There is something uncannily similar in the way students behave on the engineering campuses here. In one, the buses arrive and the girls get down and walk in groups, followed much later, by the boys. One of them hurriedly puts away his iPod in his bag. “I am going to get caught one of these days. They don't allow these things but what to do during the four hours of commute,” says the third year student.
Further away, at the dining area which has separate seating for girls and boys, a group of men gets alert when they see a girl and a boy talking, and ask them what the issue is. “We target only those who have bad intentions, not all,” says one of them. This scene at Jeppiar Engineering College is not very different from that at many other engineering colleges. “A boy once helped me in my project. The counsellor immediately called me and publicly humiliated me saying, ‘I am developing bad habits,” says Chitra of Panimalar Institute of Technology.
Campuses seem to be infested with restrictions of all kind. Students can leave campus only twice a month; that too after producing fax messages from their parents. Separate staircases for girls and boys are common. But a conversation between a male and a female student is what earns the maximum wrath of faculty members.
A supervisor patrols every floor and every bus in many top engineering colleges. “A ‘behaviour in-charge' berates students publicly if they notice anything ‘wrong',” says V. Prabhu, a former student of Sri Sairam College of Engineering.
The ‘violations' range from ‘unnecessarily talking to boys/girls, not wearing id card, not being dressed in salwar - kurta with a ‘v-shaped dupatta' pinned on both sides or formals, says a student of Sathyabhama University. Trees have been cut off, say students, to make sure boys and girls do not gather under them.
“If the teachers see you talking to boys, it gives them a bad impression. So even in the absence of rules, we play it safe because they mark us for our internals,” adds Priya of Velammal Engineering College. Colouring the hair or not wearing a dupatta is taboo in most colleges.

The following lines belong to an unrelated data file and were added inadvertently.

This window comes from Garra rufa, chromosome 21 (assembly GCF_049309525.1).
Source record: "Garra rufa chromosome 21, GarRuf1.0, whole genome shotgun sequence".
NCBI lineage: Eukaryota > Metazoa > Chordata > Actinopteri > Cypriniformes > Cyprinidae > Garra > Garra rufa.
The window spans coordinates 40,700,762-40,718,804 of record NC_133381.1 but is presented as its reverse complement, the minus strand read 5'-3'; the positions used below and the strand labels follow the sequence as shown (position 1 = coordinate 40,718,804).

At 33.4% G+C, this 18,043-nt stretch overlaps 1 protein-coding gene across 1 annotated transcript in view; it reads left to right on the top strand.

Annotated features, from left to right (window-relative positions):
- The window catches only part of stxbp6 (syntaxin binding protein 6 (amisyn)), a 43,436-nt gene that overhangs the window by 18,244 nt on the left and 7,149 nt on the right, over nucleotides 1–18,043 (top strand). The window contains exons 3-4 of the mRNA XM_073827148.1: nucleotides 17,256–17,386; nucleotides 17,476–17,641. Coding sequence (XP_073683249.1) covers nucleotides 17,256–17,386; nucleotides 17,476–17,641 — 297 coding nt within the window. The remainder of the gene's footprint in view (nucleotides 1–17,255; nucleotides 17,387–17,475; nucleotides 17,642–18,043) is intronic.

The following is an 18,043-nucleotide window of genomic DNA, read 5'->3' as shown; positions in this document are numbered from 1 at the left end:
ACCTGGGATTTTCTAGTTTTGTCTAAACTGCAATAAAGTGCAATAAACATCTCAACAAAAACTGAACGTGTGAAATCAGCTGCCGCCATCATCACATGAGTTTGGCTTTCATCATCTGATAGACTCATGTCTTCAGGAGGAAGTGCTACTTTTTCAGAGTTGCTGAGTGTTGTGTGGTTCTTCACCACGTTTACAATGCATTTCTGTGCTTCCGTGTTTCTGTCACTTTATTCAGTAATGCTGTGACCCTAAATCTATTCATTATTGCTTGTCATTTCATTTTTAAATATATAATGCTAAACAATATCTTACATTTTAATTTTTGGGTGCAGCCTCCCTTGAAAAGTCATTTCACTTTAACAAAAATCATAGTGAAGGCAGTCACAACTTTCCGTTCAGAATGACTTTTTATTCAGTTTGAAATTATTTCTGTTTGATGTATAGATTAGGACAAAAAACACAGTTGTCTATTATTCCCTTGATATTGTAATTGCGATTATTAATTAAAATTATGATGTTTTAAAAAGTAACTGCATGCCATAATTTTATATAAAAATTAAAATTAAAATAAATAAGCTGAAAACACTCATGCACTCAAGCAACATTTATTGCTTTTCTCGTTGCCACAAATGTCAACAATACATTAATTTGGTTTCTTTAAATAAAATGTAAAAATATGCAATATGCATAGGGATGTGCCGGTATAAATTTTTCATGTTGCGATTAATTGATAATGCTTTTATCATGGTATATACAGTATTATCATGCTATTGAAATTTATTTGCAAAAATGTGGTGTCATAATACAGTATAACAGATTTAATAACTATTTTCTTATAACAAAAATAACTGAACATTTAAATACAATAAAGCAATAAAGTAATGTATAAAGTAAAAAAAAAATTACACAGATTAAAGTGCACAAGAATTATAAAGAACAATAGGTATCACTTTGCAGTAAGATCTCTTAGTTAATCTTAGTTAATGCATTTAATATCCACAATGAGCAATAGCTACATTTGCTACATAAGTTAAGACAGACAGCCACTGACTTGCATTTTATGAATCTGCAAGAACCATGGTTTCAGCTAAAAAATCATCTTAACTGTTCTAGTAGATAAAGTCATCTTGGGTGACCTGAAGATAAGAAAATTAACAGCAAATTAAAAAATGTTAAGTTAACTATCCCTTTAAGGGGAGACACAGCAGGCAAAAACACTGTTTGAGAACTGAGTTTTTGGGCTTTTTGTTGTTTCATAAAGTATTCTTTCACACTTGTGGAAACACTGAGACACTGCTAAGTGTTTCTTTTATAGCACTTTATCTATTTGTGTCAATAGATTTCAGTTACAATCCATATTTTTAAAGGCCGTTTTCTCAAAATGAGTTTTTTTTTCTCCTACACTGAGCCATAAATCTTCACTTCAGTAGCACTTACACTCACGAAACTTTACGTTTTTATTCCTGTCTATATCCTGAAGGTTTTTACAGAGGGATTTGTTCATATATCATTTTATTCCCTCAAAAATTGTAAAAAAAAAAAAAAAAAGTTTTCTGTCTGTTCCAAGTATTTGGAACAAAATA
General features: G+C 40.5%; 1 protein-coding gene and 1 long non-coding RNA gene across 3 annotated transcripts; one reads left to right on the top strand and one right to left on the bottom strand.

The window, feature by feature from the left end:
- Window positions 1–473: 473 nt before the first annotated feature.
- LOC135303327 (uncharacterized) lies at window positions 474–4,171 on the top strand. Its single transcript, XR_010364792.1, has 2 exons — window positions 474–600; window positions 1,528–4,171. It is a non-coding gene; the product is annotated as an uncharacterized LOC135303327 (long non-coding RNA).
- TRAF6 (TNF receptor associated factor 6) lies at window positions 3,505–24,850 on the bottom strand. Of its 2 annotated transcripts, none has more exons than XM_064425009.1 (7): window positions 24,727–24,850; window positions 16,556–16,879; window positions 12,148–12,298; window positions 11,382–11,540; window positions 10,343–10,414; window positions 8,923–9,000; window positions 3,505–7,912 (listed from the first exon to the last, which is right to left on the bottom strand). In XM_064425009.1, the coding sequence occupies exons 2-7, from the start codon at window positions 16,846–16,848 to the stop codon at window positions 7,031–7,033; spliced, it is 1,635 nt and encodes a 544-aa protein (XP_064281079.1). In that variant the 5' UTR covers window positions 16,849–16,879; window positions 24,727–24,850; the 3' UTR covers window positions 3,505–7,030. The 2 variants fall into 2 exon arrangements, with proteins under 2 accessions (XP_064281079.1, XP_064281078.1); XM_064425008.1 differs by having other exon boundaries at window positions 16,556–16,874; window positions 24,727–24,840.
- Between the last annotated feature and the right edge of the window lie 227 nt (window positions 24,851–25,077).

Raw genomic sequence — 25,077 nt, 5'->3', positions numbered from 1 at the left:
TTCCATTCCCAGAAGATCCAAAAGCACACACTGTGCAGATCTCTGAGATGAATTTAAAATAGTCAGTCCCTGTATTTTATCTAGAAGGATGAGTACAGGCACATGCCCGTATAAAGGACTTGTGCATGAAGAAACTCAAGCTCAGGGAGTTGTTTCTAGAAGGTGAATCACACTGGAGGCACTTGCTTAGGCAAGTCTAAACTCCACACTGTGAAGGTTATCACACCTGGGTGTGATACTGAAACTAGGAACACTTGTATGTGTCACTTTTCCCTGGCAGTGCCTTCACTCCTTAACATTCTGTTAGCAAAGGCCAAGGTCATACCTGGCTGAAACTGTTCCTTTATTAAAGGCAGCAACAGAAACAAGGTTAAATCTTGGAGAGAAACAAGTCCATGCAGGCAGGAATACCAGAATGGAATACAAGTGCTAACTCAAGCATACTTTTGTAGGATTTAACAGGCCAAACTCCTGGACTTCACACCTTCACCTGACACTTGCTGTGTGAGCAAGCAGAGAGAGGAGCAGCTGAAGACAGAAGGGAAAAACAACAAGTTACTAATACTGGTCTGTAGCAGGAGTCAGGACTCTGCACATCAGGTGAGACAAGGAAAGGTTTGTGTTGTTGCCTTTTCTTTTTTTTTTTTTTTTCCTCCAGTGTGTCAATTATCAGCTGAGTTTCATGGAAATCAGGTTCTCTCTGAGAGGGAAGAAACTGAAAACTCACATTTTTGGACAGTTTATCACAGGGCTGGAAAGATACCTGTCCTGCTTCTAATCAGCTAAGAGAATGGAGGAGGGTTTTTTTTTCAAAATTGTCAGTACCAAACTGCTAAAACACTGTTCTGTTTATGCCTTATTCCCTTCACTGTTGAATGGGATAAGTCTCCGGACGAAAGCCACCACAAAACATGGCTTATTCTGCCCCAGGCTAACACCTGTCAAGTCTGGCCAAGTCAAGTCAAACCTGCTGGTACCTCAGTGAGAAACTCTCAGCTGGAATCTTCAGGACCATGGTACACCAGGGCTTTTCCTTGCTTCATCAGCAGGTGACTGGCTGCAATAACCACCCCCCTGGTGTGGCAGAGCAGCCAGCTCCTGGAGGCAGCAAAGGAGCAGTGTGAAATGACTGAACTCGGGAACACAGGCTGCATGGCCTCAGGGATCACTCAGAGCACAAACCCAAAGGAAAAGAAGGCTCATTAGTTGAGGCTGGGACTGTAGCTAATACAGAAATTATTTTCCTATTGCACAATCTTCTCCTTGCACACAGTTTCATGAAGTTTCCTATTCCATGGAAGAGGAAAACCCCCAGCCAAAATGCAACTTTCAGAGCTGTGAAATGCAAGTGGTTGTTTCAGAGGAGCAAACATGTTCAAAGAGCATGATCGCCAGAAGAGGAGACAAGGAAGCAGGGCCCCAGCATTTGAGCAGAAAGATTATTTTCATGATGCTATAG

So have students never protested? “Last year, they introduced separate seating areas for students, depending on the number of arrears they had. We protested and we remain barred from industrial visits,” says a student of Vel Tech Technical University. “Recently, some of us were threatened with suspension for laughing loudly with friends outside the campus, he adds.
The case in hostels is no different. “Cell phones are allowed only in hostels, but no romantic ring tones; else, they will evoke ‘romantic feelings' in us, says our warden” laughs Raghuvir of Panimalar Institute of Technology. Counsellors who are supposed to be a source of relief to students seem to exist only to talk students of relationships and sometimes, even report matters to the management.
An alumnus of Anna University, Sai Pradhyuman, remembers how several years ago, a professor who had come to their class to teach a subject in mechanical engineering was shocked to see that girls and boys were seated together.
“He stormed outside the class and later insisted that we follow ‘decency'. Much later, he acquired positions of power and introduced dress codes for the students of the University,” he recalled. College heads and parents, however, have a different opinion. K. S. Babai, principal, Meenakshi Sundararajan Engineering College, feels strict rules are necessary to prepare the students for life.
“We feel we can correct them here. They are adolescents who need to be told what is wrong and we are just doing that.” These rules are the reason I think my son will not get into bad company, feels A. Ramkumar, a parent of a student in St. Mary's Engineering.
“Late adolescent is when students are bound to have an intimate relationship,” says S. Yamuna, an adolescent physician. “A restricted environment will only prompt students to go against rules. Colleges often bring in these rules as a reassurance to parents that they are providing their children a safe environment, but parents need to realise that instead of prohibiting them, parents should encourage their children to discuss their lives with them.”